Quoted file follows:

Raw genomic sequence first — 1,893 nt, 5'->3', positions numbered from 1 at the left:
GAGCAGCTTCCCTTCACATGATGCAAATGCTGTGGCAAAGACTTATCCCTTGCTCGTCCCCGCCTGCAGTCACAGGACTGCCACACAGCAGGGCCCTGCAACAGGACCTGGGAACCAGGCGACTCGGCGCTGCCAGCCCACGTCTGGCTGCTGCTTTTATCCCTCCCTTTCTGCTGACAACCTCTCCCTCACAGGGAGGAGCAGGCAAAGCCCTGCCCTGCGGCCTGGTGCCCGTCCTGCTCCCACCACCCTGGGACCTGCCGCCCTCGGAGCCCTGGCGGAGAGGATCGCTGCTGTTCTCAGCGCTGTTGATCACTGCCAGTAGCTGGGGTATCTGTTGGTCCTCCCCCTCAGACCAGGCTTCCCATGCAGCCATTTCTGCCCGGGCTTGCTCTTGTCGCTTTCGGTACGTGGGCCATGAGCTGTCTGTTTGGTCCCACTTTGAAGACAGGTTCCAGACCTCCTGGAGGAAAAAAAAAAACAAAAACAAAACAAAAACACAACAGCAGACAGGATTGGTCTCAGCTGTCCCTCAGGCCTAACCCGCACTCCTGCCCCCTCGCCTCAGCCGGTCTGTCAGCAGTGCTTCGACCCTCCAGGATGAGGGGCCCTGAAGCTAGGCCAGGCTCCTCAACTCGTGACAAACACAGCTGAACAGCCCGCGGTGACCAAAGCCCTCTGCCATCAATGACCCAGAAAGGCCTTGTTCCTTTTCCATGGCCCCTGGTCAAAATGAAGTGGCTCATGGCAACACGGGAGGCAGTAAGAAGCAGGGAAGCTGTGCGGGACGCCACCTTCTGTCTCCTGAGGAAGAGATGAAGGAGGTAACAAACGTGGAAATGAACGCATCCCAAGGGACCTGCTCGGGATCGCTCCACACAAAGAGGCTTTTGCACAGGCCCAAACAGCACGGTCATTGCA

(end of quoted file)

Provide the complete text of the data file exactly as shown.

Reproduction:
Raw genomic sequence first — 1,893 nt, 5'->3', positions numbered from 1 at the left:
GAGCAGCTTCCCTTCACATGATGCAAATGCTGTGGCAAAGACTTATCCCTTGCTCGTCCCCGCCTGCAGTCACAGGACTGCCACACAGCAGGGCCCTGCAACAGGACCTGGGAACCAGGCGACTCGGCGCTGCCAGCCCACGTCTGGCTGCTGCTTTTATCCCTCCCTTTCTGCTGACAACCTCTCCCTCACAGGGAGGAGCAGGCAAAGCCCTGCCCTGCGGCCTGGTGCCCGTCCTGCTCCCACCACCCTGGGACCTGCCGCCCTCGGAGCCCTGGCGGAGAGGATCGCTGCTGTTCTCAGCGCTGTTGATCACTGCCAGTAGCTGGGGTATCTGTTGGTCCTCCCCCTCAGACCAGGCTTCCCATGCAGCCATTTCTGCCCGGGCTTGCTCTTGTCGCTTTCGGTACGTGGGCCATGAGCTGTCTGTTTGGTCCCACTTTGAAGACAGGTTCCAGACCTCCTGGAGGAAAAAAAAAAACAAAAACAAAACAAAAACACAACAGCAGACAGGATTGGTCTCAGCTGTCCCTCAGGCCTAACCCGCACTCCTGCCCCCTCGCCTCAGCCGGTCTGTCAGCAGTGCTTCGACCCTCCAGGATGAGGGGCCCTGAAGCTAGGCCAGGCTCCTCAACTCGTGACAAACACAGCTGAACAGCCCGCGGTGACCAAAGCCCTCTGCCATCAATGACCCAGAAAGGCCTTGTTCCTTTTCCATGGCCCCTGGTCAAAATGAAGTGGCTCATGGCAACACGGGAGGCAGTAAGAAGCAGGGAAGCTGTGCGGGACGCCACCTTCTGTCTCCTGAGGAAGAGATGAAGGAGGTAACAAACGTGGAAATGAACGCATCCCAAGGGACCTGCTCGGGATCGCTCCACACAAAGAGGCTTTTGCACAGGCCCAAACAGCACGGTCATTGCA